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Challenging The Assumptions Of Neil v. Biggers
By Gerald F. Uelmen
When I was teaching Criminal Procedure at Loyola Law School in L.A. 27 years ago, I was able to pull off a stunt I had always wanted to do: stage a dramatic classroom confrontation involving two undergraduate students who were unknown to any of my students, and then a week later, stage two lineups in the classroom, to see if students could identify the perpetrators. I set it up so we could actually test the assumptions the Supreme Court made in deciding Neil v. Biggers, 409 U.S. 188 (1972) and Manson v. Braithwaite, 432 U.S. 98 (1977). In those cases, the Supreme Court held that an out-of-court identification obtained by the use of an unduly suggestive identification procedure could nonetheless be admitted if shown to be reliable.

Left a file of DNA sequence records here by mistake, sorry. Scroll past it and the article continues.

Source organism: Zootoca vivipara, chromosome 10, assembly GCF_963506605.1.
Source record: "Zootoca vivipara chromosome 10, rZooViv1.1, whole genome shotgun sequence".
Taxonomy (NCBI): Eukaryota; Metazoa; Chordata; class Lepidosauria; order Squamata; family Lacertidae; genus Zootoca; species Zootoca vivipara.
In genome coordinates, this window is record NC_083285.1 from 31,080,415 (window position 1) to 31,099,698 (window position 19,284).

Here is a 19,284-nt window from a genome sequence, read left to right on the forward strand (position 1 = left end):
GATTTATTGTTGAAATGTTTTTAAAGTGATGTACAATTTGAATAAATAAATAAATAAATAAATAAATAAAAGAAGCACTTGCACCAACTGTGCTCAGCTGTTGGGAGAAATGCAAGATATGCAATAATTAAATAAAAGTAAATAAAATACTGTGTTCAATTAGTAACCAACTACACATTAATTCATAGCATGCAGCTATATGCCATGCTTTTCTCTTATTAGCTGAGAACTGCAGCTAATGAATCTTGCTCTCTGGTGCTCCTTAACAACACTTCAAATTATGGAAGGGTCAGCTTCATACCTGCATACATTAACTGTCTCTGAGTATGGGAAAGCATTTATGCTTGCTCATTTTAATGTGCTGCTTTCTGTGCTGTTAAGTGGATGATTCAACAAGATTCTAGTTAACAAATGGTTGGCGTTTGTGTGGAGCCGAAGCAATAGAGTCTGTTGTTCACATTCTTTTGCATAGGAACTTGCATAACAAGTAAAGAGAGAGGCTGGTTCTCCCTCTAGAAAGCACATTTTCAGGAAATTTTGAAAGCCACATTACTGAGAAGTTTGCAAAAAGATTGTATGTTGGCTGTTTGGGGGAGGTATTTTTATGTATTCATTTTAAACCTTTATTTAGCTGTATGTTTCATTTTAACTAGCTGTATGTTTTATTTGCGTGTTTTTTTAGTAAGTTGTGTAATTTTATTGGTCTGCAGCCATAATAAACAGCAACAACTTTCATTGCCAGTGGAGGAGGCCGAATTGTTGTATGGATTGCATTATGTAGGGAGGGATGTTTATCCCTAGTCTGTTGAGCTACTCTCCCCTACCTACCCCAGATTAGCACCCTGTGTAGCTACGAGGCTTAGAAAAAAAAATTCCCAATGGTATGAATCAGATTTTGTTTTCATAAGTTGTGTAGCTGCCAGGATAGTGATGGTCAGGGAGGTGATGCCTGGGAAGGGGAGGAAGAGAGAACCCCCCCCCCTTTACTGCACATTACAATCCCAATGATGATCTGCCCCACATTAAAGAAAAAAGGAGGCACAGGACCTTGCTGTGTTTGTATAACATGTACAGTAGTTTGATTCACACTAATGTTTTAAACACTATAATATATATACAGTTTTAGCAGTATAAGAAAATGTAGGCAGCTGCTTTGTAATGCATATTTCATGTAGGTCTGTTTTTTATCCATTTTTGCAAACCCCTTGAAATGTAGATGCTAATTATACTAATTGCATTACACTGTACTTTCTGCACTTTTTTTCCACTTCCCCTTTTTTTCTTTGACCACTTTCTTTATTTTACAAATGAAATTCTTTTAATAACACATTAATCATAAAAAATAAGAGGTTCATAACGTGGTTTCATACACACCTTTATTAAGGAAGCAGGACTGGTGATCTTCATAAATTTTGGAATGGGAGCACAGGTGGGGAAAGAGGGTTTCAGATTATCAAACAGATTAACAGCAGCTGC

Reliability is to be assessed based upon five factors: the opportunity to view, the degree of attention, the accuracy of the description, the level of certainty, and the lapse of time between the crime and the viewing. My experiment resulted in a remarkably h
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